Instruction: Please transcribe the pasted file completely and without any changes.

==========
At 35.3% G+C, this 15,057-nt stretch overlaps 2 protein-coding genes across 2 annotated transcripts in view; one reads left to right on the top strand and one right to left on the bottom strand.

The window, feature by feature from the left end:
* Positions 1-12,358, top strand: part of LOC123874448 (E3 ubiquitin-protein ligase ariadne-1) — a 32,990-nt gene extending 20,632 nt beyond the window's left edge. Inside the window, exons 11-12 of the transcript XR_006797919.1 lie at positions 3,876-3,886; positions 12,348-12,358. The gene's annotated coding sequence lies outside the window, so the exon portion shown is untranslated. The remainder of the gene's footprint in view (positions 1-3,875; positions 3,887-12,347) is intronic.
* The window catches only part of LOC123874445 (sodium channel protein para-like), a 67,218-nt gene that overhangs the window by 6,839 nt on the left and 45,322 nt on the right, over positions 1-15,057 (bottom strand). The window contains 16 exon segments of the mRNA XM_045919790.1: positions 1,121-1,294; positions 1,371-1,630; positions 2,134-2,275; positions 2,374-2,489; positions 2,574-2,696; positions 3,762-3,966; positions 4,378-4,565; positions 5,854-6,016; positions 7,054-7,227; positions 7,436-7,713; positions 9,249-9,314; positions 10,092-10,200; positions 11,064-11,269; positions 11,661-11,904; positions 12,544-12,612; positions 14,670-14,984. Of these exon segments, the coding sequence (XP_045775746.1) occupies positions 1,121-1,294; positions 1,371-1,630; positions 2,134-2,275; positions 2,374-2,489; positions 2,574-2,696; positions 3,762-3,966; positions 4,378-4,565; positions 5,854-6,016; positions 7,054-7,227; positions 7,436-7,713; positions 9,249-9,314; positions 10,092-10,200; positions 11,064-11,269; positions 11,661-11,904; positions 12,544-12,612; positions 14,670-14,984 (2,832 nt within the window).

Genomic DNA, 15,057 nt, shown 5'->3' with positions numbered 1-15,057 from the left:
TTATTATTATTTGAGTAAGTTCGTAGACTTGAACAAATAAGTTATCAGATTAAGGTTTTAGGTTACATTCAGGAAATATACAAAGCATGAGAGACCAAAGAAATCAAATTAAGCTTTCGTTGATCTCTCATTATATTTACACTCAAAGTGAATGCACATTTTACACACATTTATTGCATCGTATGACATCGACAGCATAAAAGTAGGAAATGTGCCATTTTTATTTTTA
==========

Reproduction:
At 35.3% G+C, this 15,057-nt stretch overlaps 2 protein-coding genes across 2 annotated transcripts in view; one reads left to right on the top strand and one right to left on the bottom strand.

The window, feature by feature from the left end:
* Positions 1-12,358, top strand: part of LOC123874448 (E3 ubiquitin-protein ligase ariadne-1) — a 32,990-nt gene extending 20,632 nt beyond the window's left edge. Inside the window, exons 11-12 of the transcript XR_006797919.1 lie at positions 3,876-3,886; positions 12,348-12,358. The gene's annotated coding sequence lies outside the window, so the exon portion shown is untranslated. The remainder of the gene's footprint in view (positions 1-3,875; positions 3,887-12,347) is intronic.
* The window catches only part of LOC123874445 (sodium channel protein para-like), a 67,218-nt gene that overhangs the window by 6,839 nt on the left and 45,322 nt on the right, over positions 1-15,057 (bottom strand). The window contains 16 exon segments of the mRNA XM_045919790.1: positions 1,121-1,294; positions 1,371-1,630; positions 2,134-2,275; positions 2,374-2,489; positions 2,574-2,696; positions 3,762-3,966; positions 4,378-4,565; positions 5,854-6,016; positions 7,054-7,227; positions 7,436-7,713; positions 9,249-9,314; positions 10,092-10,200; positions 11,064-11,269; positions 11,661-11,904; positions 12,544-12,612; positions 14,670-14,984. Of these exon segments, the coding sequence (XP_045775746.1) occupies positions 1,121-1,294; positions 1,371-1,630; positions 2,134-2,275; positions 2,374-2,489; positions 2,574-2,696; positions 3,762-3,966; positions 4,378-4,565; positions 5,854-6,016; positions 7,054-7,227; positions 7,436-7,713; positions 9,249-9,314; positions 10,092-10,200; positions 11,064-11,269; positions 11,661-11,904; positions 12,544-12,612; positions 14,670-14,984 (2,832 nt within the window).

Genomic DNA, 15,057 nt, shown 5'->3' with positions numbered 1-15,057 from the left:
TTATTATTATTTGAGTAAGTTCGTAGACTTGAACAAATAAGTTATCAGATTAAGGTTTTAGGTTACATTCAGGAAATATACAAAGCATGAGAGACCAAAGAAATCAAATTAAGCTTTCGTTGATCTCTCATTATATTTACACTCAAAGTGAATGCACATTTTACACACATTTATTGCATCGTATGACATCGACAGCATAAAAGTAGGAAATGTGCCATTTTTATTTTTA